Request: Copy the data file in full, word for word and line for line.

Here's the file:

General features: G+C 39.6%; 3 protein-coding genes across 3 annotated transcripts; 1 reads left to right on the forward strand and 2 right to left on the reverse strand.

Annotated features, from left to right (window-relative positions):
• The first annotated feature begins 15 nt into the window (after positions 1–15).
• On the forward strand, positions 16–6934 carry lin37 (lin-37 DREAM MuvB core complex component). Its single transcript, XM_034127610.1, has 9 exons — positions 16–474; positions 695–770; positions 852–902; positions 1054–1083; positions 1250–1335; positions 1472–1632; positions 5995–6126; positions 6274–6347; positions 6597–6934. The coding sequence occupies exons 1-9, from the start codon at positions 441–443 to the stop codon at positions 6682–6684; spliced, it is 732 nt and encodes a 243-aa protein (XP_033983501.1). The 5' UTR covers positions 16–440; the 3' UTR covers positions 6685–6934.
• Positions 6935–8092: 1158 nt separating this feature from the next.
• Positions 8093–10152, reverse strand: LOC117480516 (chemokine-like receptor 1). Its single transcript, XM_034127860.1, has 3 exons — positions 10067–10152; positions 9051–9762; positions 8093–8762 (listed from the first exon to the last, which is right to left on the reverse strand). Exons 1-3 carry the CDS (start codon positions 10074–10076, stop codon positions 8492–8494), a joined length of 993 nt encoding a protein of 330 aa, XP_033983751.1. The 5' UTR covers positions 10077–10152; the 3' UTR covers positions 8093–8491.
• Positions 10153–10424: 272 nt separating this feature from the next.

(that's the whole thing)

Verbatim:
General features: G+C 39.6%; 3 protein-coding genes across 3 annotated transcripts; 1 reads left to right on the forward strand and 2 right to left on the reverse strand.

Annotated features, from left to right (window-relative positions):
• The first annotated feature begins 15 nt into the window (after positions 1–15).
• On the forward strand, positions 16–6934 carry lin37 (lin-37 DREAM MuvB core complex component). Its single transcript, XM_034127610.1, has 9 exons — positions 16–474; positions 695–770; positions 852–902; positions 1054–1083; positions 1250–1335; positions 1472–1632; positions 5995–6126; positions 6274–6347; positions 6597–6934. The coding sequence occupies exons 1-9, from the start codon at positions 441–443 to the stop codon at positions 6682–6684; spliced, it is 732 nt and encodes a 243-aa protein (XP_033983501.1). The 5' UTR covers positions 16–440; the 3' UTR covers positions 6685–6934.
• Positions 6935–8092: 1158 nt separating this feature from the next.
• Positions 8093–10152, reverse strand: LOC117480516 (chemokine-like receptor 1). Its single transcript, XM_034127860.1, has 3 exons — positions 10067–10152; positions 9051–9762; positions 8093–8762 (listed from the first exon to the last, which is right to left on the reverse strand). Exons 1-3 carry the CDS (start codon positions 10074–10076, stop codon positions 8492–8494), a joined length of 993 nt encoding a protein of 330 aa, XP_033983751.1. The 5' UTR covers positions 10077–10152; the 3' UTR covers positions 8093–8491.
• Positions 10153–10424: 272 nt separating this feature from the next.